Prof. Joseph Weiler of NYU, and Editor-In-Chief of the European Journal Of Law, has contributed an incisive editorial regarding charges that he defamed an author through an unfavorable book review:
…I was summoned to appear before an Examining Magistrate in Paris based on a complaint of criminal defamation lodged by the author. Why Paris you might ask? Indeed. The author of the book was an Israeli academic. The book was in English. The publisher was Dutch. The reviewer was a distinguished German professor. The review was published on a New York website.
Beyond doubt, once a text or image go online, they become available worldwide, including France. But should that alone give jurisdiction to French courts in circumstances such as this? Does the fact that the author of the book, it turned out, retained her French nationality before going to live and work in Israel make a difference? Libel tourism – libel terrorism to some — is typically associated with London, where notorious high legal fees and punitive damages coerce many to throw in the towel even before going to trial. Paris, as we would expect, is more egalitarian and less materialist. It is very plaintiff friendly.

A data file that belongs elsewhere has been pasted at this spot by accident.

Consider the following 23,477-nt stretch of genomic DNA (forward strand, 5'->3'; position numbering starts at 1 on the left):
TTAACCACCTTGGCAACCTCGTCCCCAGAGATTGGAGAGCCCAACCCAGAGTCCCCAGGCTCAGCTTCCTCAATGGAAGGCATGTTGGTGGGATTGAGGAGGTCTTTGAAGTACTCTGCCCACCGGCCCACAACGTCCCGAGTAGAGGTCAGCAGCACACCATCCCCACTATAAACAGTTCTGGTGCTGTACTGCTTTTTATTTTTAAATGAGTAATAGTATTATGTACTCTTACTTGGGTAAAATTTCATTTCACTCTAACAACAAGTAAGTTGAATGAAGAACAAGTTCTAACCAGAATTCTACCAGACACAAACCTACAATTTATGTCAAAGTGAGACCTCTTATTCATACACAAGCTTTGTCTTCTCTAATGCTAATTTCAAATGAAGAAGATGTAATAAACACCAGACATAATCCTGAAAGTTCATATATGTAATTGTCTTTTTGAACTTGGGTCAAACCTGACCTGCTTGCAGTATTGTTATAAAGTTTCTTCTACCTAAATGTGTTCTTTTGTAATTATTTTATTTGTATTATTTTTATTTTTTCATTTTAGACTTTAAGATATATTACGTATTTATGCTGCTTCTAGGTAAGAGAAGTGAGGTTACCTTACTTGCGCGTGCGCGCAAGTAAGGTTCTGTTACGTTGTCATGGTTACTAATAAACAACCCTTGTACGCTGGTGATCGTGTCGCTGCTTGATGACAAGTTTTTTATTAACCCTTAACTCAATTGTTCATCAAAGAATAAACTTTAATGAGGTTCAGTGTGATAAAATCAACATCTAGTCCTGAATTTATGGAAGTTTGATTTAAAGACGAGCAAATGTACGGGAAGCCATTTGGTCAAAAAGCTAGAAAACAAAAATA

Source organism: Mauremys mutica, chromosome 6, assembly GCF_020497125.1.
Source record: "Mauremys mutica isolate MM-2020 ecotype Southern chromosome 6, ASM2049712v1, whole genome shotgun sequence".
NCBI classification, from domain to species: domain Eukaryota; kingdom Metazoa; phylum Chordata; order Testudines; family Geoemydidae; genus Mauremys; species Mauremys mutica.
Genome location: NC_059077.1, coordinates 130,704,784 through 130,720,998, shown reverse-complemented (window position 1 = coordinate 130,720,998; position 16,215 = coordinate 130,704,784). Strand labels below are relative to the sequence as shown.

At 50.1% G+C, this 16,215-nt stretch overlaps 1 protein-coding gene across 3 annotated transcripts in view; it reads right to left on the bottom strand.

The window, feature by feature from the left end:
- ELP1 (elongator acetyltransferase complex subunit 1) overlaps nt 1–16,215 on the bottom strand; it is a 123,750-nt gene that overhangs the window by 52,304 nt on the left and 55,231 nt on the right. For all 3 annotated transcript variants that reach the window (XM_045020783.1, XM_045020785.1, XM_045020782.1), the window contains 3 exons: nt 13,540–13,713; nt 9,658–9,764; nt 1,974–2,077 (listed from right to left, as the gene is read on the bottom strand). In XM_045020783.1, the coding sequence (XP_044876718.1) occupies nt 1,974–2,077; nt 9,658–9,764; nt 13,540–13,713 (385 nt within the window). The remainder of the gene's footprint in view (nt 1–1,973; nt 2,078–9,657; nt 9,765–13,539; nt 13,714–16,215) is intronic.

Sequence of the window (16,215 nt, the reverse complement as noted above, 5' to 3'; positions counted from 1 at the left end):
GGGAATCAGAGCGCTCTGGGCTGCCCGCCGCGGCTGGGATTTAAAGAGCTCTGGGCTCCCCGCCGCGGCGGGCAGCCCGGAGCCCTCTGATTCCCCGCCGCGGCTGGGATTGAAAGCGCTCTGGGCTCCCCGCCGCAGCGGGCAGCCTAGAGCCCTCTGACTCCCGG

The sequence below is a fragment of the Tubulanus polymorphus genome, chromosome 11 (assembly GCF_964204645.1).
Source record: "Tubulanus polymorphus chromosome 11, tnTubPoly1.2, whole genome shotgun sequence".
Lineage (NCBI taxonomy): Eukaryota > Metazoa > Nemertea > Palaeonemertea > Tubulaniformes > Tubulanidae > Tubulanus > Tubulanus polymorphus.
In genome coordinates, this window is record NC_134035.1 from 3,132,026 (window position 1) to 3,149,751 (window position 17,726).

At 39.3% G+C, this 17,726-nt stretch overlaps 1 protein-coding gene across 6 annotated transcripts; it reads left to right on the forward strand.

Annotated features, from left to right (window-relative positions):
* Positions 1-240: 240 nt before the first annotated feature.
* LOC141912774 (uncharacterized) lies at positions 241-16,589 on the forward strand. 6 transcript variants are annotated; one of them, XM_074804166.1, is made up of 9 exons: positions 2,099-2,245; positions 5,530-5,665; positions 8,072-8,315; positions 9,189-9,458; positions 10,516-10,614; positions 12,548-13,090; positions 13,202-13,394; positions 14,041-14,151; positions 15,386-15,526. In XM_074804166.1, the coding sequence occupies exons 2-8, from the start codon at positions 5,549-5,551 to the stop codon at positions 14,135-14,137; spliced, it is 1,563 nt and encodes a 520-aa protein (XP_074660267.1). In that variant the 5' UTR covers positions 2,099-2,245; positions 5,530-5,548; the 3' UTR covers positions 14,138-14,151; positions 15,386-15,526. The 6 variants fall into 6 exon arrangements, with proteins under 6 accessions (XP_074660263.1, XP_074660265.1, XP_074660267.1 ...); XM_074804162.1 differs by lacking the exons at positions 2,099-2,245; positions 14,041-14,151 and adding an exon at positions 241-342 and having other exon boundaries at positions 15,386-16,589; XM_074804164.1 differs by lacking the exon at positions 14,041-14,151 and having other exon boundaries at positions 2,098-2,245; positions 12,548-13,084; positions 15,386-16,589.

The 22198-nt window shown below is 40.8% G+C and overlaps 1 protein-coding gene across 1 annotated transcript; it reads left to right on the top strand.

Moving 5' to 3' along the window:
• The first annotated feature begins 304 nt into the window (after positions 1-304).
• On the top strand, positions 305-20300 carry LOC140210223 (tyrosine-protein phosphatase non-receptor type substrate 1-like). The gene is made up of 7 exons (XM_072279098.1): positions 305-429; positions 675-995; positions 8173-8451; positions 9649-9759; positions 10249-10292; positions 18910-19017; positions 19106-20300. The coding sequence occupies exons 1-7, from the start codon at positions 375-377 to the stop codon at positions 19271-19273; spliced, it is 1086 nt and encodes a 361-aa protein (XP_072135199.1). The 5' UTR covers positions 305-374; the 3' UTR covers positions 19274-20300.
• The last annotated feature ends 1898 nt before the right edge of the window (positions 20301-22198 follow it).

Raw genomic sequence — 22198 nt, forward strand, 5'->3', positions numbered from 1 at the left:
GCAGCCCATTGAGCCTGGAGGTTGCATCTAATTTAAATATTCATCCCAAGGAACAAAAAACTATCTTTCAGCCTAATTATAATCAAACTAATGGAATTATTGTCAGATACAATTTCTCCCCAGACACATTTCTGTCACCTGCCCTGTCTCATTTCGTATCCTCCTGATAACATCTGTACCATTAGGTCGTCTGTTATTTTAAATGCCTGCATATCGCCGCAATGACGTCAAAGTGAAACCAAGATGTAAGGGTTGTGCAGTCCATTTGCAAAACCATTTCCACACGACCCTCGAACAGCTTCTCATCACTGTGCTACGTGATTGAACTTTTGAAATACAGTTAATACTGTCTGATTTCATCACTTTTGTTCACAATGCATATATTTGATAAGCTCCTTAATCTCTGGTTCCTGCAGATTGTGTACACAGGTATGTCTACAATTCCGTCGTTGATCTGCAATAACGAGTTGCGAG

The piece provides a dramatic window into a case that could have a chilling effect on the academic freedom of reviewers around the globe. The verdict will be delivered March 3rd.